Yesterday afternoon it formed part of the backdrop as I sat beside a small lignum wetland on the plains. A flock of Glossy Ibis, seventeen in total were feeding in the shallows of the ‘gilgai-pocked’ wetland, occasionally taking flight as a Swamp Harrier floated through and disturbed the peace.

These days it is a rarity to see this species on the plains, they arrive only in wet years and stay only as long as there is permanent shallow water to sustain their favourite habitat for chasing invertebrate prey. Glossy Ibis are highly nomadic and will travel vast distances across the continent in search of such places.

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Glossy Ibis, Moolort Plains, 2nd October 2021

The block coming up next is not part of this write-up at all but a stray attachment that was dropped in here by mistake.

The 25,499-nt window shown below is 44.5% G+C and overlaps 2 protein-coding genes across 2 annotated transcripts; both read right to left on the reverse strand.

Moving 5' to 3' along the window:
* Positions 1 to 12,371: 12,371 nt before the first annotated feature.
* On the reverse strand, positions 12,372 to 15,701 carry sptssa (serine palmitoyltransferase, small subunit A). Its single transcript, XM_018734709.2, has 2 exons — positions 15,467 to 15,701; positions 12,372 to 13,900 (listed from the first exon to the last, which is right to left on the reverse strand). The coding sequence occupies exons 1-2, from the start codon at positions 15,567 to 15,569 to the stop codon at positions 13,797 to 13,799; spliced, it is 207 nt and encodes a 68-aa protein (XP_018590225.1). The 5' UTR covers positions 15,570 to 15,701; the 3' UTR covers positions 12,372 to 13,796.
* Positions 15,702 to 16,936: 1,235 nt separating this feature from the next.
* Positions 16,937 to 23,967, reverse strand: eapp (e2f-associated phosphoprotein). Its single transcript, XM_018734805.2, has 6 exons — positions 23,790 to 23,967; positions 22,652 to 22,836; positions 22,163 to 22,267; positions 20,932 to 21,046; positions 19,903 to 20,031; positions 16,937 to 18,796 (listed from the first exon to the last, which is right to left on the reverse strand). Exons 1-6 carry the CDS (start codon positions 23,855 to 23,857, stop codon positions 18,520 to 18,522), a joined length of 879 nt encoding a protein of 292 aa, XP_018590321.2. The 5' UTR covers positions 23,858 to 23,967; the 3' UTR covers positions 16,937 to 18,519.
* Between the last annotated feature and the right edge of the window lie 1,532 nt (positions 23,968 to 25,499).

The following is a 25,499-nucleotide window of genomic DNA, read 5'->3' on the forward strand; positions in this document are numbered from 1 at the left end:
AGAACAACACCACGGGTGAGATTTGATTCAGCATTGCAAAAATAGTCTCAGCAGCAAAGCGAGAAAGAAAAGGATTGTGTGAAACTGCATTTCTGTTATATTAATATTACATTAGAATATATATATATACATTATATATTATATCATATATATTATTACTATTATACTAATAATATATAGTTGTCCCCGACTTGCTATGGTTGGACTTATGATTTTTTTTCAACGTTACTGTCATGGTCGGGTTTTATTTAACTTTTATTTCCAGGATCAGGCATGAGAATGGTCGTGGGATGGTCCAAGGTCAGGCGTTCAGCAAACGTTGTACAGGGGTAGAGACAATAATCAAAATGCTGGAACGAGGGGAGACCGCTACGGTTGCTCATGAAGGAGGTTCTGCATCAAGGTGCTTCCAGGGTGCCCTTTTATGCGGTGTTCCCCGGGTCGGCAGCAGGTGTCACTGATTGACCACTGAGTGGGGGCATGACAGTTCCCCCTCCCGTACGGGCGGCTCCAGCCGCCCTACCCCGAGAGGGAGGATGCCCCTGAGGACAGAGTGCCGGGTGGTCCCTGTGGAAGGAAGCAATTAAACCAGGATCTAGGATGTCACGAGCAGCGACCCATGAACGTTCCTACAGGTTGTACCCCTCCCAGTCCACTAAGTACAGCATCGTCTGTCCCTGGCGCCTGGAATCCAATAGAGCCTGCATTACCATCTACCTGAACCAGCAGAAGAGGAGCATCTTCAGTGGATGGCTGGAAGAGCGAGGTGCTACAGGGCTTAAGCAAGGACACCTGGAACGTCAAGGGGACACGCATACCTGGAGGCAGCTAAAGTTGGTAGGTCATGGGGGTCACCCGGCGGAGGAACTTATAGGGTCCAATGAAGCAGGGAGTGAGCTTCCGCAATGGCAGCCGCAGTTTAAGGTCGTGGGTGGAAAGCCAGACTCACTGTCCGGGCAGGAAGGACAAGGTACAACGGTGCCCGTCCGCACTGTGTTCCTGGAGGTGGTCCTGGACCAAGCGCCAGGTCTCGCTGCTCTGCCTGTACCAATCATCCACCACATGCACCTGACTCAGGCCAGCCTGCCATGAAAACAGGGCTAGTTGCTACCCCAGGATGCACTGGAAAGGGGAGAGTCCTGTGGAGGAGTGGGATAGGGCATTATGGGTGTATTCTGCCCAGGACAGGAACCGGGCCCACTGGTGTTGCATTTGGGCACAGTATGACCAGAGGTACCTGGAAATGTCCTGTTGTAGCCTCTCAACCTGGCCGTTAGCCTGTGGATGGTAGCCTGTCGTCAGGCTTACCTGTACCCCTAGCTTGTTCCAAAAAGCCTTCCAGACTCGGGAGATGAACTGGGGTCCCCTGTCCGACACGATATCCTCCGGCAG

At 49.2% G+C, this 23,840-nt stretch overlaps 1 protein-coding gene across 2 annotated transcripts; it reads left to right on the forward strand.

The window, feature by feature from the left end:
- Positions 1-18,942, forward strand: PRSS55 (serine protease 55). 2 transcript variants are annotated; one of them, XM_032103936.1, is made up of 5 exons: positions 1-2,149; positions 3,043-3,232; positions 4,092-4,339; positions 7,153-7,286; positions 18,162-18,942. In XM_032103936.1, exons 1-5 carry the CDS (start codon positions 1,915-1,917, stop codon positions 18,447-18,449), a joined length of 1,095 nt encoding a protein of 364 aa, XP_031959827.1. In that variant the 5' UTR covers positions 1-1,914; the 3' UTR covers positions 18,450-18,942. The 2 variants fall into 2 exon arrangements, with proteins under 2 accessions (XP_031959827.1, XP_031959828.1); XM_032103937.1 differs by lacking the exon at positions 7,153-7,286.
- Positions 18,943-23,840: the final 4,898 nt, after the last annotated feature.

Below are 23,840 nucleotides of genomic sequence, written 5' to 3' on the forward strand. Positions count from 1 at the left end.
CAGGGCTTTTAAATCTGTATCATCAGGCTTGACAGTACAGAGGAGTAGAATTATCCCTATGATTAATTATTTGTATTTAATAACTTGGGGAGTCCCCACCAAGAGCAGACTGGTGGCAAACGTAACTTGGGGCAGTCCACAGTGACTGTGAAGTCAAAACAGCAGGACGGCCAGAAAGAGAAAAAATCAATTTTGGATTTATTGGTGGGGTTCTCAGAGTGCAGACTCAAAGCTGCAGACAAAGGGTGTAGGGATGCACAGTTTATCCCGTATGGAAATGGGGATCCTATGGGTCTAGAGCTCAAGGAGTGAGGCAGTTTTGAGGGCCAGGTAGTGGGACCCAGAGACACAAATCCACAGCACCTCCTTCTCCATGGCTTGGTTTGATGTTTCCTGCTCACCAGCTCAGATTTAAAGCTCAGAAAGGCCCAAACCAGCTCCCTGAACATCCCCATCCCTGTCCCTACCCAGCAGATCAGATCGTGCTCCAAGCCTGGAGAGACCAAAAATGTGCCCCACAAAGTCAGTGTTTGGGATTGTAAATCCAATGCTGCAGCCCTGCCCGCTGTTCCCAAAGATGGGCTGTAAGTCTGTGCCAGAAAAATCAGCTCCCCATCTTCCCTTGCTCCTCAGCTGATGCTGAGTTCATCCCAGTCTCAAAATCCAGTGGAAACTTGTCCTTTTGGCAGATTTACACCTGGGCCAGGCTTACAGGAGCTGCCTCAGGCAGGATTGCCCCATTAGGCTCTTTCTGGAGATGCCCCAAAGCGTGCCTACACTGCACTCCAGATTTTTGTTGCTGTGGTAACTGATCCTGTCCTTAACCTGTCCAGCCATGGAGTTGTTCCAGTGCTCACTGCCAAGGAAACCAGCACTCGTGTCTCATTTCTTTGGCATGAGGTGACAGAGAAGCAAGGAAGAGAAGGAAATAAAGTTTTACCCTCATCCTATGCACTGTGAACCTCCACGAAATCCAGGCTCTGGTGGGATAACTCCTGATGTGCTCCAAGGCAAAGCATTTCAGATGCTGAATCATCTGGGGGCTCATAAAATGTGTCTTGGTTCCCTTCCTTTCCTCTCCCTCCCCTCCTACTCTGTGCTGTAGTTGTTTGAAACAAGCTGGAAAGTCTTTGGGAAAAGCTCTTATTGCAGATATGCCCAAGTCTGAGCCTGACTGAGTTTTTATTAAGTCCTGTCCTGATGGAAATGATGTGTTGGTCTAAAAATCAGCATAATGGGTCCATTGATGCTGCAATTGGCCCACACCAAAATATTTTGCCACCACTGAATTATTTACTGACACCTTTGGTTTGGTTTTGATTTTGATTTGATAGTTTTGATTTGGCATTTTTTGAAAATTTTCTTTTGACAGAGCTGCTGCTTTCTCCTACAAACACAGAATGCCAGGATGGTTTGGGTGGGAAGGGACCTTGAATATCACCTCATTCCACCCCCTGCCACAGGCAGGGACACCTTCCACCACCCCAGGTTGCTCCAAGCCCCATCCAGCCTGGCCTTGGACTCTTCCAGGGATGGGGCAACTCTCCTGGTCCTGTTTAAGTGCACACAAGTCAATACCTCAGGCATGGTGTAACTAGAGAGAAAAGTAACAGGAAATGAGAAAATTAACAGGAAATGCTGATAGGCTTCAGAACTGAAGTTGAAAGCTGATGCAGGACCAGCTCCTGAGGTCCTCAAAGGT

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The entire flock of seventeen birds

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Settling into a small patch of flooded Lignum wetland

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Glossy Ibis flock, with Mount Kooroocheang in the background

At one point the flock wheeled in front of Mount Kooroocheang and I was reminded that there was once a large freshwater wetland at the foot of the mountain, to the north-east. Almost 100 hectares in size, this wetland was apparently drained some time after 1948. The first image below (a present day pre-1750 EVC map) shows the extent of the wetland (the blue blob in the centre of the image). The next image, from Google Maps, clearly shows the current drains (just south of the patch of remnant bush) in what would have once been a glorious freshwater wetland. The final image, a 1948 aerial photograph, again clearly shows the shape of the wetland, but no sign of drainage – my guess is that it would have been a pretty much fully-functional wetland around this time. In wet years, it would have hosted flocks, not of mere dozens, but thousands of waterbirds, including that beautifully iridescent wanderer, the Glossy Ibis.